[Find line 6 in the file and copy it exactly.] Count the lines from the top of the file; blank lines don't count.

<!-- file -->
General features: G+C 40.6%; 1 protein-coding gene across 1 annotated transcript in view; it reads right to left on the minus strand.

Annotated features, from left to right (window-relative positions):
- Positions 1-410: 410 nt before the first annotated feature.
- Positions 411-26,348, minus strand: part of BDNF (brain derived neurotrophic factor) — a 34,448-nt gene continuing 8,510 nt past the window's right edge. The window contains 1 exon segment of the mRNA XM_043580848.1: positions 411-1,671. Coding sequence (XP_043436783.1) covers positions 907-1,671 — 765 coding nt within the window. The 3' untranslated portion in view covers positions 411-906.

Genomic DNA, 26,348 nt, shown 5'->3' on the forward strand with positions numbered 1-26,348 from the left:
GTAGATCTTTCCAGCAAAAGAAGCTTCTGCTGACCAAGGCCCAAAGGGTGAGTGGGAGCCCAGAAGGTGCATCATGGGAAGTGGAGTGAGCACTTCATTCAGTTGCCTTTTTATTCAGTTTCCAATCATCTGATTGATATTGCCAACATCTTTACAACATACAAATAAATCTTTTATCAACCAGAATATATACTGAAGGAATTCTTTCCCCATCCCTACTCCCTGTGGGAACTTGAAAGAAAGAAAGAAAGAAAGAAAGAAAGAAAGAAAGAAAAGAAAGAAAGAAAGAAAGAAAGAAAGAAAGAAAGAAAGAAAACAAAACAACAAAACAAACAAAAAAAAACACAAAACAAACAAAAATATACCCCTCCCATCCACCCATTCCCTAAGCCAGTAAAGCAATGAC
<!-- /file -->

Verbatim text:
GTAGATCTTTCCAGCAAAAGAAGCTTCTGCTGACCAAGGCCCAAAGGGTGAGTGGGAGCCCAGAAGGTGCATCATGGGAAGTGGAGTGAGCACTTCATTCAGTTGCCTTTTTATTCAGTTTCCAATCATCTGATTGATATTGCCAACATCTTTACAACATACAAATAAATCTTTTATCAACCAGAATATATACTGAAGGAATTCTTTCCCCATCCCTACTCCCTGTGGGAACTTGAAAGAAAGAAAGAAAGAAAGAAAGAAAGAAAGAAAGAAAAGAAAGAAAGAAAGAAAGAAAGAAAGAAAGAAAGAAAGAAAACAAAACAACAAAACAAACAAAAAAAAACACAAAACAAACAAAAATATACCCCTCCCATCCACCCATTCCCTAAGCCAGTAAAGCAATGAC